Reviews and Suggestions

The Grown-Up Kids: Get Up Kids Turn Comeback Kids with “There Are Rules”

Where were The Get Up Kids at the start of the millennium?  As a listener coming at their latest record, I heard a mash-up of sounds one wouldn’t immediately associate with the band – electro, funk and post-punk are some that spring to mind. Graphically speaking, the cover is sophisticated. The image on the front of the LP is of a woman holding a mirror to her face, where the mirror reflects the ocean to the viewer: a Lacanian articulation of femininity and its evolving self-reflexivity through the play of the gaze. The viewer gazes at the woman, who in return gazes into open space and vast water.

The Get Up Kids came onto the scene in the ’90s wake of Pavement, Weezer and Green Day. After splitting up in 2005, the band reassembled and began touring extensively throughout most of 2008 and 2009, developing an underground community with other bands such as Rocket Fuel is the Key, Coalesce and Braid. Their latest record, There Are Rules, is a departure from Vagrant Records – the album was released on their own label at Quality Hill Records. Mixed by Bob Weston and produced by Ed Rose, the sound retains the band’s early nineties garage aesthetic while adding the liberties of technological editing. When the Get Up Kids graced the ’90s, critics initially referred to them as an “emo band” however, the kids have fought with such branding since their inception. While they were influential to the Midwest emo movement of the early ’90s, they play with genre more than they identify with it.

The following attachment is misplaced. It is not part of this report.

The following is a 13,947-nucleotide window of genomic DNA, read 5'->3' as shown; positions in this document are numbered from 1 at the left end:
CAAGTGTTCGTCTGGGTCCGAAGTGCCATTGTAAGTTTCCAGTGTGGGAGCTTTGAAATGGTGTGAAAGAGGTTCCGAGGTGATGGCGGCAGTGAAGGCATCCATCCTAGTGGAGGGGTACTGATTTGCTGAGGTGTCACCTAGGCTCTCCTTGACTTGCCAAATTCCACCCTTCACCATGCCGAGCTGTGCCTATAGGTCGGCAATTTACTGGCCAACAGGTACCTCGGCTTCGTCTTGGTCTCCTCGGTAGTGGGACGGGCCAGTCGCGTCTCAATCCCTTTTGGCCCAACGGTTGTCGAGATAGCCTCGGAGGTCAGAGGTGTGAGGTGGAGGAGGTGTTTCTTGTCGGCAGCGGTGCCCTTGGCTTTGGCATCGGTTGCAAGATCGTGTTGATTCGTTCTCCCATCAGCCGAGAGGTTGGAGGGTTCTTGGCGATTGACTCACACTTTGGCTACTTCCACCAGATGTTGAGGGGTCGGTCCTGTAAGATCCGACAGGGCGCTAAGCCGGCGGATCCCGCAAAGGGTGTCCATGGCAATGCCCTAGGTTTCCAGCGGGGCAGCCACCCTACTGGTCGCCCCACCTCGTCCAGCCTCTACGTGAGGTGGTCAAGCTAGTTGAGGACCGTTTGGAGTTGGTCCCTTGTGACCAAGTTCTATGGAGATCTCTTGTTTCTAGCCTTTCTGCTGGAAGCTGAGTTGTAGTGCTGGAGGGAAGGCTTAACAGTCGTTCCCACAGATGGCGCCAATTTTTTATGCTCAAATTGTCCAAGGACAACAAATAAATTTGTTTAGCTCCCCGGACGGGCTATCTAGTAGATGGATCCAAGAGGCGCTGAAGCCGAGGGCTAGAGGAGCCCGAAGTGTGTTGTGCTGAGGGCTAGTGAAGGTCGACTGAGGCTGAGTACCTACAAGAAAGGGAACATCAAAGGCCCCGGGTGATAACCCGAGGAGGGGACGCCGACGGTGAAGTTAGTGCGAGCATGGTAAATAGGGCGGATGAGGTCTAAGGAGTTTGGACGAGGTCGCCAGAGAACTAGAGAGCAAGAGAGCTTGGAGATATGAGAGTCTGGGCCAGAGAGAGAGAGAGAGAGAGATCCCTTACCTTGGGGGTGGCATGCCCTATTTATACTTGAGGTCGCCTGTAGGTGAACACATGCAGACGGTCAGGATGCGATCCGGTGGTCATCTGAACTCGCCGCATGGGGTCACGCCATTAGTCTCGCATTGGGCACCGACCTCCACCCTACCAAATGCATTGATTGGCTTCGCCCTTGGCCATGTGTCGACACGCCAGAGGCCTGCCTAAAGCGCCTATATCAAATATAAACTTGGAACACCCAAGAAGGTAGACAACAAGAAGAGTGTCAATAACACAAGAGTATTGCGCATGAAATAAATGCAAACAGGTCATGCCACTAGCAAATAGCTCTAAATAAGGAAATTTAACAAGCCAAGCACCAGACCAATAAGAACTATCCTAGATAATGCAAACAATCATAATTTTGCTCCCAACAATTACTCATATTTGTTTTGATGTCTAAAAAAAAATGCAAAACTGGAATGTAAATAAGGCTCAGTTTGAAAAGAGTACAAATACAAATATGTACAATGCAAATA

The title track off There Are Rules, “Tithe,” features scalar electric riffs as sixteenth notes ‘disintegrate one by one’ into the sound image. The speaker addresses a regal queen figure, unresponsive to his ‘broken hands,’ who sports a golden throne. The call-and-response vocal structure pulled me back into those high school Blink 182 moments that were ashamedly formative to my teenage self.

It looks as though kids are maturing into adulthood. Their sound is sophisticated, especially with their use of chromatic scales. On the whole, the album vibrates with youthful energy and math rock. “Shatter Your Lungs” is the turning track on the album where all of a sudden, as a listener, you’re drawn in. Dirty synths, irregular beats and time signatures, and new wave punches come to life in this space-age song that is just plain cool; it could have been released in the ’70s or ’80s and still would have been equally catchy.

“Automatic” begins with another spacey interlude that crescendos into a full dance-hall bass, while the vocals quickly turn into Brandon Flowers-esque pop on the line ‘Tell me what you want to believe.’ Once the synths arrive, they pretty much station themselves by the pool and lay out their towels. It also looks as though Rob Pope’s Spoon influence carried its way on to this record, especially in the bass line on the closing track, “Rememberable.”

There Are Rules speaks the voice of a band aware of the nature of the industry. “Pararelevent” is an angst-ridden, intellectual criticism of ‘amateurs’ who pale in comparison to those with ‘years of experience.’ “Rally Round the Fool” hosts some of the grungier sounds on the record – high-pitched, screechy keypads, with some detectable influence of Death Cab for Cutie’s Transatlanticism.  At moments, the new album also calls to mind Kaputt, the latest from Destroyer. “Birmingham” has an industrial feel to it that evokes traces of Never Mind the Bollocks. The influences are wide, and the kids are alright.

Score: 7.1 / 10

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